Hangman’s Chair – Banlieue triste (Spinefarm)Tuesday, 9th October 2018
With its curious grip on the English language drawn together by the desolate howl of Cédric Toufouti, France’s Hangman’s Chair serve up a rather unique and heady body of doom by way of their fifth album, Banlieue triste. Active since 2005, the Frenchman (Paris, to be exact) have existed largely on the periphery of doom circles, probably since France doesn’t necessarily produce bands of equal measure on a regular basis. (Try and think of a few — it’s a quasi-head-scratcher.) But what Hangman’s Chair offer up here are wide, always eerie cuts that aren’t afraid to reel in a hook or two.
Toufouti is the right place to start here, whose vocals dance all over down-tuned, near-sludgy guitars. He’s usually in a good position to belt away, starting with “Naïve,” then moving through the various moods and shades kicked up on “Sleep Juice.” The album’s anchor is the 11-minute “Touch the Razor,” an experimental slab of cloaked, psychedelic doom that runs amok with elongated arrangements and space. But, the real go-getter here is the instrumental build-up “Tara” that jumps right into the album’s best song, “04/09/16,” a straight, heads-down groover that rides its main riff all day long.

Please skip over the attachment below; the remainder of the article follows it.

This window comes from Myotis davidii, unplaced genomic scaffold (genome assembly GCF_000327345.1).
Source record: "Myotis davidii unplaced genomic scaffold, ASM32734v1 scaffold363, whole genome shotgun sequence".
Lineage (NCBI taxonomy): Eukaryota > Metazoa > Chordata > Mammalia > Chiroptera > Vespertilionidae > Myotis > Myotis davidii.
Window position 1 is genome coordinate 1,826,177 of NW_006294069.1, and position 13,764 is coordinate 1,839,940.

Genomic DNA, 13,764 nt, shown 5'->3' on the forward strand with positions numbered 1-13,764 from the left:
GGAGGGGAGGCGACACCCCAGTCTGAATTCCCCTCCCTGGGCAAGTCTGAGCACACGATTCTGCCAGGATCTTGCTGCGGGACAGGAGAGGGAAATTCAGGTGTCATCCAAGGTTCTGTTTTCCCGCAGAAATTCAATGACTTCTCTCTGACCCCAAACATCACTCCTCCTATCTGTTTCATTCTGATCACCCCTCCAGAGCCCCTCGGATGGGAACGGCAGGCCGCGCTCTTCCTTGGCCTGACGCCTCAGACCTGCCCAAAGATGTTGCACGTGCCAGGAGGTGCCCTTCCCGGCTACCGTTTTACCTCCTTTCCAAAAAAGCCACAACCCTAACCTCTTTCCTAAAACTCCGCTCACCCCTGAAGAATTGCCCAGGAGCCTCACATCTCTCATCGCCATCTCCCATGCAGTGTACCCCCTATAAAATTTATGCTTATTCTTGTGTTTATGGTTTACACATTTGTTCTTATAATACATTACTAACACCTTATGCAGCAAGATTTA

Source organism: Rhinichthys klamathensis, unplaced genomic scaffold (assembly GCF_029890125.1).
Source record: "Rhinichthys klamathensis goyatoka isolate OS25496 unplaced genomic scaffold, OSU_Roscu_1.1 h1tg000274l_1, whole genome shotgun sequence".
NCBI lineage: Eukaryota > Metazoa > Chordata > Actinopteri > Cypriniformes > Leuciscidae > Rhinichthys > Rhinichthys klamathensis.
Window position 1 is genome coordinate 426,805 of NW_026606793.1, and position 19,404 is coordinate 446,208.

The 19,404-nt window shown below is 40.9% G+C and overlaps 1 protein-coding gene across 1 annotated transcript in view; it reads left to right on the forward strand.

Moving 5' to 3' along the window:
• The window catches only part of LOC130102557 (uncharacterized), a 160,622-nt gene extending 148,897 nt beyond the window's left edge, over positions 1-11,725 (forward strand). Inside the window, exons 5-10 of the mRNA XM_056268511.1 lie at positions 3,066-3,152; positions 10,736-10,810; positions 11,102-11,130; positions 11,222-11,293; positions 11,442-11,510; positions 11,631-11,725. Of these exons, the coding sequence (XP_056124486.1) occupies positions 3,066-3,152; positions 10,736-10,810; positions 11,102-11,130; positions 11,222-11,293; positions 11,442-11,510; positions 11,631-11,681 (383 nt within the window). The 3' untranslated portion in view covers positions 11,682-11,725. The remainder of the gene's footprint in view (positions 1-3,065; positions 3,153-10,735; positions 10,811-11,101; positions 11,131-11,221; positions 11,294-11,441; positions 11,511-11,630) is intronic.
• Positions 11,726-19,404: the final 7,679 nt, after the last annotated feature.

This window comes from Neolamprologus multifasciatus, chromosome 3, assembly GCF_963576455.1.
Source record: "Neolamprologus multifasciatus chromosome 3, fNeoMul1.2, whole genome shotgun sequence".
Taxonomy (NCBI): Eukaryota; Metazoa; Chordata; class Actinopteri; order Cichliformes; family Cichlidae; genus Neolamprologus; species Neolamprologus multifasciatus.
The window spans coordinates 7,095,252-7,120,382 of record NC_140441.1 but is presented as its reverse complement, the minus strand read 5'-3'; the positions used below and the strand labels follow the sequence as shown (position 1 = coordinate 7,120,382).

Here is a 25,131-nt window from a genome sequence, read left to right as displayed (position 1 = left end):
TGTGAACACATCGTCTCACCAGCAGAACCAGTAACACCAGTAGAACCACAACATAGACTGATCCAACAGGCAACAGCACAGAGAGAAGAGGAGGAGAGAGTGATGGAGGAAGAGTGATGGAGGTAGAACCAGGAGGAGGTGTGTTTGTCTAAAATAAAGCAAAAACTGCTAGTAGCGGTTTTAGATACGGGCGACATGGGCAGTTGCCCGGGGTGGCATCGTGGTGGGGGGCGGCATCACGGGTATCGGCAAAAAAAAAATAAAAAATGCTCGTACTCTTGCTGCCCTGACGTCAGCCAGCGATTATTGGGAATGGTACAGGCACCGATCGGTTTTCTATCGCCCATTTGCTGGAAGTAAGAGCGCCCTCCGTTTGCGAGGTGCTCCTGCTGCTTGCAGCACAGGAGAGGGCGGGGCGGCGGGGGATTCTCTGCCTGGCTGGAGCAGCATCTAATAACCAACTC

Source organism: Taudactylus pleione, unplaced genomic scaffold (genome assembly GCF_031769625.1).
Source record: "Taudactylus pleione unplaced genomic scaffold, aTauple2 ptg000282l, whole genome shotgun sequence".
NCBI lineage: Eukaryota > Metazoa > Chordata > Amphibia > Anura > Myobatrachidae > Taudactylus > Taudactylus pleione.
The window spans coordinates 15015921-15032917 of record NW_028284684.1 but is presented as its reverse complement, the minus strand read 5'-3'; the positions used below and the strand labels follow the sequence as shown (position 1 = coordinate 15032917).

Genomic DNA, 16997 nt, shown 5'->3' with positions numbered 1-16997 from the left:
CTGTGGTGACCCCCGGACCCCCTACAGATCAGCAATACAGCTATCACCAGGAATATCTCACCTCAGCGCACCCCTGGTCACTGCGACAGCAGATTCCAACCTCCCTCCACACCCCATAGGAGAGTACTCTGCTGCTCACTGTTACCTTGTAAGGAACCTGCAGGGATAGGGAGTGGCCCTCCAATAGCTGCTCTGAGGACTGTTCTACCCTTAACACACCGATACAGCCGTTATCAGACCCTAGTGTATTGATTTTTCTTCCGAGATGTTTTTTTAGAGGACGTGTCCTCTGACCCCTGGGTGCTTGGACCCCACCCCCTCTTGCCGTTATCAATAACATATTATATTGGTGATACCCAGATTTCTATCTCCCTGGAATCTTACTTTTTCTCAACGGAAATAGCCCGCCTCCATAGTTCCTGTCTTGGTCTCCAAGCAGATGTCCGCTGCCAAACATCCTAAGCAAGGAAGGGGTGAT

The band nearly replicates the same via instrumental “Sidi Bel Abbes” heading into full-throated closer “Full Ashtray,” encapsulating an album (and band, too) that recognizes pacing. It’s perhaps why big-time Spinefarm snapped these gents up from the cult Musicfearsatan label — there’s simply too much promise and succulent doom hooks on Banlieue triste to let Hangman’s Chair go unnoticed.